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December 15, 2018 

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BREAKEVEN OUTPUT: The quantity of output in which the total revenue is equal to total cost such that a firm earns exactly a normal profit, but no economic profit. Breakeven output can be identified by the intersection of the total revenue curve and total cost curve, or by the intersection of the average total cost curve and average revenue curve. The most straightforward way of noting breakeven output, however, is with the profit curve. For a perfectly competitive firm breakeven output occurs where price is equal to average total cost.

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INTERNATIONAL ECONOMICS: A branch of economics that studies economic interactions among different countries, including foreign trade (exports and imports), foreign exchange (trading currency), balance of payments, and balance of trade. While much of the interaction among countries is largely an extension of basic economic principles, complications do arise because nations are distinct political entities, with different laws and cultures, and with little or no overall governmental oversight. The guiding principle in the study of international economics is comparative advantage, which indicates that every country, no matter their level of development, can find something that it can produce cheaper than another country. The study of interational economics focusses on two related areas -- international trade and international finance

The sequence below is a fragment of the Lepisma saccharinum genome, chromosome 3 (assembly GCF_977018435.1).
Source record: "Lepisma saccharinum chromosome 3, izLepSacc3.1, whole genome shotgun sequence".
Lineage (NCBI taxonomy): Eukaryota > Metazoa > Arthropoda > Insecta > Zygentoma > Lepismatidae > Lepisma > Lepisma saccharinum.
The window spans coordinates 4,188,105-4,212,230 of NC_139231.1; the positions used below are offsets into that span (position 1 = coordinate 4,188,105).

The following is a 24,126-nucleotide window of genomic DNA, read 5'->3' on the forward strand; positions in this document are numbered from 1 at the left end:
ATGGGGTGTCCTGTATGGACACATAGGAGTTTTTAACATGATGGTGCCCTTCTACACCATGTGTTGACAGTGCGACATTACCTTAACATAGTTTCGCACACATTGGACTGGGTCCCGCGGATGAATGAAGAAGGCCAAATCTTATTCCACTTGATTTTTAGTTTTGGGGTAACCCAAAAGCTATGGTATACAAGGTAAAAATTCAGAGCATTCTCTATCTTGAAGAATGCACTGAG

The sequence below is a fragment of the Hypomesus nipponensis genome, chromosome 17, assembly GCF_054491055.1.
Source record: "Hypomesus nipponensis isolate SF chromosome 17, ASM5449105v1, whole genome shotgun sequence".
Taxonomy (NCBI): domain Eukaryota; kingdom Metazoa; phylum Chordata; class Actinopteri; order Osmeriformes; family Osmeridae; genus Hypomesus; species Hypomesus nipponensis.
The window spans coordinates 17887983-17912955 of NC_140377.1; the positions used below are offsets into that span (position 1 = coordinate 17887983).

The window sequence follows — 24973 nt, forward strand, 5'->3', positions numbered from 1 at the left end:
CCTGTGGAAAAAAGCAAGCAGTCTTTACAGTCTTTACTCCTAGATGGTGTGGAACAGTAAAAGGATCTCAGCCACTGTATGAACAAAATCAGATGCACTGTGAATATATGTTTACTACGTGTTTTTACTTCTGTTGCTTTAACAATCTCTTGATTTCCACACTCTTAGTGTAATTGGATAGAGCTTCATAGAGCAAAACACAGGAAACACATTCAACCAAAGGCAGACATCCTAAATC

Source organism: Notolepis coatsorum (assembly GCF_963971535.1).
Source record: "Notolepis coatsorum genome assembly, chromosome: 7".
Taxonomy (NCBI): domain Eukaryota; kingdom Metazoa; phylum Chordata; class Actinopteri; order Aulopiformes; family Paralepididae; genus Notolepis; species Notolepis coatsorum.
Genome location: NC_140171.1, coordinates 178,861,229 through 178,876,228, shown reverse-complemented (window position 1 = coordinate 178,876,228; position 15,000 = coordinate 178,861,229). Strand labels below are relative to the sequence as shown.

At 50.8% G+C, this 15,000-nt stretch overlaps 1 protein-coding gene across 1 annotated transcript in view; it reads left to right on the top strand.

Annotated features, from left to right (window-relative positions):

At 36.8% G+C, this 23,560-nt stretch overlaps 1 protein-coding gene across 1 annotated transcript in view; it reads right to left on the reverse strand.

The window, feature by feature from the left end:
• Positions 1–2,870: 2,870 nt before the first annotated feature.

See also | international trade | international finance | balance of trade | balance of payments | comparative advantage | foreign | domestic |


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INTERNATIONAL ECONOMICS, AmosWEB GLOSS*arama, http://www.AmosWEB.com, AmosWEB LLC, 2000-2018. [Accessed: December 15, 2018].


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GOVERNMENT ENTERPRISES

Government owned and operated productive activities that operate much like private sector firms. They hire resources and purchase other inputs, then produce goods sold through markets. In some cases, government enterprises compete directly with private firms. One common example of a government enterprise is a city-operated electrical generation and distribution system. In some cities, this service is provided by private, for-profit, businesses. In other cities it is provided by government. Other examples of government enterprises include urban transportation systems, parks and recreational facilities, and communication systems.

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Today, you are likely to spend a great deal of time browsing through a long list of dot com websites looking to buy either a small palm tree that will fit on your coffee table or several magazines on fashion design. Be on the lookout for bottles of barbeque sauce that act TOO innocent.
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A thousand years before metal coins were developed, clay tablet "checks" were used as money by the Babylonians.
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